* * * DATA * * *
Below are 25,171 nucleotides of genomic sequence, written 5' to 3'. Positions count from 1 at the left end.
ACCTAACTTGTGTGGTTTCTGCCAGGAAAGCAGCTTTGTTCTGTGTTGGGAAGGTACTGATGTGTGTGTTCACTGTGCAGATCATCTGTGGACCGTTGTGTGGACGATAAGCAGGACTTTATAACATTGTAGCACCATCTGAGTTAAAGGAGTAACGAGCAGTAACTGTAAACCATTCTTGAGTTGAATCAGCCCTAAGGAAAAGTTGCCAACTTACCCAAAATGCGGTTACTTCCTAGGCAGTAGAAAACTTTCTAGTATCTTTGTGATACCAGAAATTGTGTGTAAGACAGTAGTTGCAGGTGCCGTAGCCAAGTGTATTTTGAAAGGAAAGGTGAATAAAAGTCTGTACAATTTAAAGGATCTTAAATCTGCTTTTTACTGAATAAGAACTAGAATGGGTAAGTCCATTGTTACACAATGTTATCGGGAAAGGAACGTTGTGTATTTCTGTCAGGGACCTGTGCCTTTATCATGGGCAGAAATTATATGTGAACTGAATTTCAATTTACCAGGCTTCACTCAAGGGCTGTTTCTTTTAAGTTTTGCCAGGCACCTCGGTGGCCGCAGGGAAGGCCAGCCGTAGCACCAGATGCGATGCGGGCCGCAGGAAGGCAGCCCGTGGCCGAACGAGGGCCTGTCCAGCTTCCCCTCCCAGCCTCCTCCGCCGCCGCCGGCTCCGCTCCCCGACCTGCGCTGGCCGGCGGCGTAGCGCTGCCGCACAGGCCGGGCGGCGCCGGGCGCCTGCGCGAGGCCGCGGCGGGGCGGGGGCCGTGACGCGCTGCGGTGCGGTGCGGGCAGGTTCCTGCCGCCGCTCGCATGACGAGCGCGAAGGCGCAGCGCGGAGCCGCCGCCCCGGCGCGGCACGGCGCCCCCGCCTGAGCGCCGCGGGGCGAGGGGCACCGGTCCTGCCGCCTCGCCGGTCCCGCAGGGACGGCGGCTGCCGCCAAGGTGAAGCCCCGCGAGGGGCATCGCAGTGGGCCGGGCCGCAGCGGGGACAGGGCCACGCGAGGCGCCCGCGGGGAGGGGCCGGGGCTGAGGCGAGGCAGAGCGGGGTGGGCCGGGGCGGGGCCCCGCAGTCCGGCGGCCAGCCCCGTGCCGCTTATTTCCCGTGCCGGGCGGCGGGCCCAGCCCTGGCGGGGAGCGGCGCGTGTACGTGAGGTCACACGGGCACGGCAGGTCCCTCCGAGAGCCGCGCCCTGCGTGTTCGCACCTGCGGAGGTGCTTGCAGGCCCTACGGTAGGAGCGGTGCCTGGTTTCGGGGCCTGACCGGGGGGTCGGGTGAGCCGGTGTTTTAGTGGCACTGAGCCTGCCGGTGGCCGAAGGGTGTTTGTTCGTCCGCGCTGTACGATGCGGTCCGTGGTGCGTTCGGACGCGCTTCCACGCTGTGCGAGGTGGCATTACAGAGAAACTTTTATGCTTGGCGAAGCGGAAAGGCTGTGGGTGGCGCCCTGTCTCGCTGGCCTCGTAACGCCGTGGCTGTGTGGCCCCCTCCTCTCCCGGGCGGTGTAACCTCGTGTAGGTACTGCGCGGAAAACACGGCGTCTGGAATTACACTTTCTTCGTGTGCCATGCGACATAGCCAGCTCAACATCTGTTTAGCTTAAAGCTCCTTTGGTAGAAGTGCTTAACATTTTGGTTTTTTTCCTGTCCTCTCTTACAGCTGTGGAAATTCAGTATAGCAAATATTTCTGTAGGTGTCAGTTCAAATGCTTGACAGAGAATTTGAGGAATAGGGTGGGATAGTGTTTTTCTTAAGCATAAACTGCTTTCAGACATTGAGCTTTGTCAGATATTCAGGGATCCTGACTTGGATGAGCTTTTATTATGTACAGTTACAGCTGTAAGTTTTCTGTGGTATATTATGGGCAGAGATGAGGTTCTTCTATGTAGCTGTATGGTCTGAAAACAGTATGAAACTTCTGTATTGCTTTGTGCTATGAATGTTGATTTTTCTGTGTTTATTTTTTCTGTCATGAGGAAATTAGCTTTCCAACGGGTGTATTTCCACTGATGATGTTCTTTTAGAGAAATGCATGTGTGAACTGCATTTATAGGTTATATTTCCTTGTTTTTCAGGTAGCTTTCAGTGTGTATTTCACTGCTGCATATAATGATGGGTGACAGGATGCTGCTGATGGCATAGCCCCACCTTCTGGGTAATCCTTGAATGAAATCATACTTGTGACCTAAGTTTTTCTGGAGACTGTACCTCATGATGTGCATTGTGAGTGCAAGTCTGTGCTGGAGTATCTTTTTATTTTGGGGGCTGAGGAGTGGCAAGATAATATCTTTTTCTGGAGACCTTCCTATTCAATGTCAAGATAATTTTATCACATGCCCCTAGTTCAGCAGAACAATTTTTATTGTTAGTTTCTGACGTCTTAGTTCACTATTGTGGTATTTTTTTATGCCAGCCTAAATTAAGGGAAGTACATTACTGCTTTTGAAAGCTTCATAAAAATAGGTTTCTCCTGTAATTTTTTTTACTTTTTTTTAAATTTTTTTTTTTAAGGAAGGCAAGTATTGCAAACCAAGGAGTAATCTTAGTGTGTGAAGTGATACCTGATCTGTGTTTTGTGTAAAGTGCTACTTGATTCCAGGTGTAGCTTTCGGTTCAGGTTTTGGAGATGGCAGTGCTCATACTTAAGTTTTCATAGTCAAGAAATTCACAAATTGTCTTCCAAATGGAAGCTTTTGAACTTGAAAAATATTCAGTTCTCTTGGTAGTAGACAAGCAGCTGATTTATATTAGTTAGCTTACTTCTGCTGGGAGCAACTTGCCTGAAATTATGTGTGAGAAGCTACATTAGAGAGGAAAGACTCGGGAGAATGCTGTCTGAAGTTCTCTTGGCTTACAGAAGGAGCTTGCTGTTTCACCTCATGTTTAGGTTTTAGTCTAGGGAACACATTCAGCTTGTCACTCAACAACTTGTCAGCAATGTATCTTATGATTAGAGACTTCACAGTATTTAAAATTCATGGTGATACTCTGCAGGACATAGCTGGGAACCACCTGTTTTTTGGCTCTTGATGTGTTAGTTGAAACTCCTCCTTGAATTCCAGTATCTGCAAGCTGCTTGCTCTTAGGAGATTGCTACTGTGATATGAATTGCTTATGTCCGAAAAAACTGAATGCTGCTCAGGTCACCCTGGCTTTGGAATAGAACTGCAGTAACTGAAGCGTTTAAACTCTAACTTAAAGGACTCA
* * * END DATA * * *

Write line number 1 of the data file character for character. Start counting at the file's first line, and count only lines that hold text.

Below are 25,171 nucleotides of genomic sequence, written 5' to 3'. Positions count from 1 at the left end.